Lebanon Pulse

How NGOs are helping preserve Syria’s heritage

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Article Summary
Syria’s archaeological sites have suffered great damage, but many organizations are striving to protect what remains, each in its own way.

BEIRUT — Some of Syria's endangered antiquities could find a safe haven in Europe. French President Francois Hollande announced Nov. 1 that the Louvre Museum in Paris will host heritage artifacts from Syria and Iraq by 2019. The preservation of Syrian heritage has been a priority for individuals and organizations from inside and outside Syria since the beginning of the country's civil war in 2011.

In 2009, Syrian tourism was a $6 billion industry, or 10% of gross domestic product, and the service industry accounted for 47%. With the war, these sectors have been decimated. For that reason, and more importantly to preserve Syrian heritage, foreign and Syrian archaeologists have drafted since 2011 an incomplete list of endangered sites and how they have been, and still are, threatened. The Association for the Protection of Syrian Archaeology (APSA) highlights the risks incurred by monuments during bombings, premeditated destruction, looting, vandalism and traffic — but also during maintenance work and restoration, or protection measures of the sites led by the Directorate-General of Antiquities and Museums (DGAM) in Syria with international archaeologists. The association provides daily updates for the public about historical sites affected via a YouTube channel.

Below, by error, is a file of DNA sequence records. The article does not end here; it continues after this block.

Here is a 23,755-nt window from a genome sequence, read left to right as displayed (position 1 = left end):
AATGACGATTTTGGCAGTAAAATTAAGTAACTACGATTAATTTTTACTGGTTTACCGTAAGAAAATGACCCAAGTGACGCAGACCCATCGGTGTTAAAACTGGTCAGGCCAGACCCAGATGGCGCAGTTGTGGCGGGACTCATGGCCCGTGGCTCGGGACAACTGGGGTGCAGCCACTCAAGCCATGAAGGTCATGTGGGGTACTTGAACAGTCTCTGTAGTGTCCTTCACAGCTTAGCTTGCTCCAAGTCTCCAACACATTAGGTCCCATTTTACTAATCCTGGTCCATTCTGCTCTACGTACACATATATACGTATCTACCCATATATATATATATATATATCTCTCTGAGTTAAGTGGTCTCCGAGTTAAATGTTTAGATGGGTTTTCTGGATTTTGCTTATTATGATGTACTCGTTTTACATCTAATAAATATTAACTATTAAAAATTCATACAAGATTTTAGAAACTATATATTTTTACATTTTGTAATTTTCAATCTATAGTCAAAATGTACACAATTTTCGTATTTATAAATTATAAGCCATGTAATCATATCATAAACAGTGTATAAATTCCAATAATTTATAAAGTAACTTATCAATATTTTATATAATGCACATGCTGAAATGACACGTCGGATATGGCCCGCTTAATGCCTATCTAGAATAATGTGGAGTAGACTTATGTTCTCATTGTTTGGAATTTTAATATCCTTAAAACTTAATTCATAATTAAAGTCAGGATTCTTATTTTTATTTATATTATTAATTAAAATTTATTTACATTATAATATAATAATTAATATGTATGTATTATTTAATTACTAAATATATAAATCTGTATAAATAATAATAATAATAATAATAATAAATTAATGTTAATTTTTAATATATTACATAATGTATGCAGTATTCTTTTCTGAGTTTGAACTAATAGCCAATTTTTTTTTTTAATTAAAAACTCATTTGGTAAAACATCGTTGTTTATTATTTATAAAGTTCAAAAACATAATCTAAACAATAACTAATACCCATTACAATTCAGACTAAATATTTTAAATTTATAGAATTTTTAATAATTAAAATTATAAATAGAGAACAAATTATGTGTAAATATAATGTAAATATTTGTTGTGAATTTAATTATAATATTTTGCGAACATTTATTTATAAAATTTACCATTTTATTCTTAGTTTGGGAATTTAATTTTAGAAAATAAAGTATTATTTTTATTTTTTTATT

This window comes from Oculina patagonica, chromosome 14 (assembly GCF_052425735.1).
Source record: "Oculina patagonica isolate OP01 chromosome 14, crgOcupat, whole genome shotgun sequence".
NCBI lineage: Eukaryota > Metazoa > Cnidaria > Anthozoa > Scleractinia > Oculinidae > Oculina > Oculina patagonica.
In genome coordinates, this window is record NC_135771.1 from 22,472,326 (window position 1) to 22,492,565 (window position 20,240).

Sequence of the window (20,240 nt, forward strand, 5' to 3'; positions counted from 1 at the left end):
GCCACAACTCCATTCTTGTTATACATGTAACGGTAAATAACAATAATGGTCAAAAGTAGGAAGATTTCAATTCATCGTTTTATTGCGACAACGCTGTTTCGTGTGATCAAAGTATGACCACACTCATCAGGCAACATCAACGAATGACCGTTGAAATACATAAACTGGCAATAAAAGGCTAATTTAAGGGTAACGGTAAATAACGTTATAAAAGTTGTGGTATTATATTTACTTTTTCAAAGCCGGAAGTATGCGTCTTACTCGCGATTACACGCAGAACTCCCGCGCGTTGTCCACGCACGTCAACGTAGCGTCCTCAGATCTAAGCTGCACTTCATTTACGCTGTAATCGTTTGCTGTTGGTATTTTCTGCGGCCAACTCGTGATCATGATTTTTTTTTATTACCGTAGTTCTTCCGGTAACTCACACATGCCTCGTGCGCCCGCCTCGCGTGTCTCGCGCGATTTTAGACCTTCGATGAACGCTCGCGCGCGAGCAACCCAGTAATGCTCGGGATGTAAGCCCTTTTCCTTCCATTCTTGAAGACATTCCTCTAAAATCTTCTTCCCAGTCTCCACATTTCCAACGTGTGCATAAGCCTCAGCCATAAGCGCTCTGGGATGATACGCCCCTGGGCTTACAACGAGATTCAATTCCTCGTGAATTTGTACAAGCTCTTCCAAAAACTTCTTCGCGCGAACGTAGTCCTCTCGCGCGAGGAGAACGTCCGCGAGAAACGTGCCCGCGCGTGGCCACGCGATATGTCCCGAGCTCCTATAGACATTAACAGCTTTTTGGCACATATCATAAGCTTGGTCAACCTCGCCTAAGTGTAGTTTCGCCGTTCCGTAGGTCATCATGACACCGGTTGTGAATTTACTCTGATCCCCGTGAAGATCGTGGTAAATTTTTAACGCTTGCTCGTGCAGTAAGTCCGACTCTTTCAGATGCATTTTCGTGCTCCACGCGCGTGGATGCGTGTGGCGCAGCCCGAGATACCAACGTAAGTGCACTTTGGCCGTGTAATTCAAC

On site, the information APSA gathers and processes is provided by “students in archaeology and architecture, but also civilians who alert and send information, sometimes risking their lives,” Martin Makinson, who is responsible for the organization's press relations, told Al-Monitor.

“This will serve, at the end of the conflict, to determine who did what and what is the extent of destruction, in an objective way. The destruction is not merely due to the Islamic State (IS) — the regime also caused it,” he said.

As with APSA, many international scientific initiatives have supported efforts to preserve artifacts in different ways since the Syrian conflict began. Shirin International, a nongovernmental organization composed of archaeologists and mission managers who worked on Syrian sites until 2011, focuses on three projects. One project conducts regular assessments of damage to sites and excavation houses. Another project is developing an information system capable of integrating all the archaeological data from recent surveys. The database eventually will help with drafting an inventory of museum objects as accurately as possible. The third endeavor involves recording the topography of sites, however small or isolated they might be.

“It is preventive archaeology,” Frank Braemer, Shirin president and research director at the French National Center for Scientific Research, told Al-Monitor. “As soon as the … work of clearing and cleaning sites begins, this will help prevent further destruction" by providing a clear idea of how the sites’ structures work and what causes damage to them.

His colleagues in the Shirin branch in Switzerland are invested in the fight against illegal trafficking of antiquities. Swiss legislation drafted in 2005 already provides a model law on the topic and Zurich museums offer to host objects from any country whose heritage is in danger.

Syrians with doctorates from the University of Geneva play a major role there, maintaining contact with the local population via social networks and raising awareness to prevent possible looting at already-damaged sites. Manar Kerdy is one of these volunteer researchers who keep in touch with their Syrian counterparts.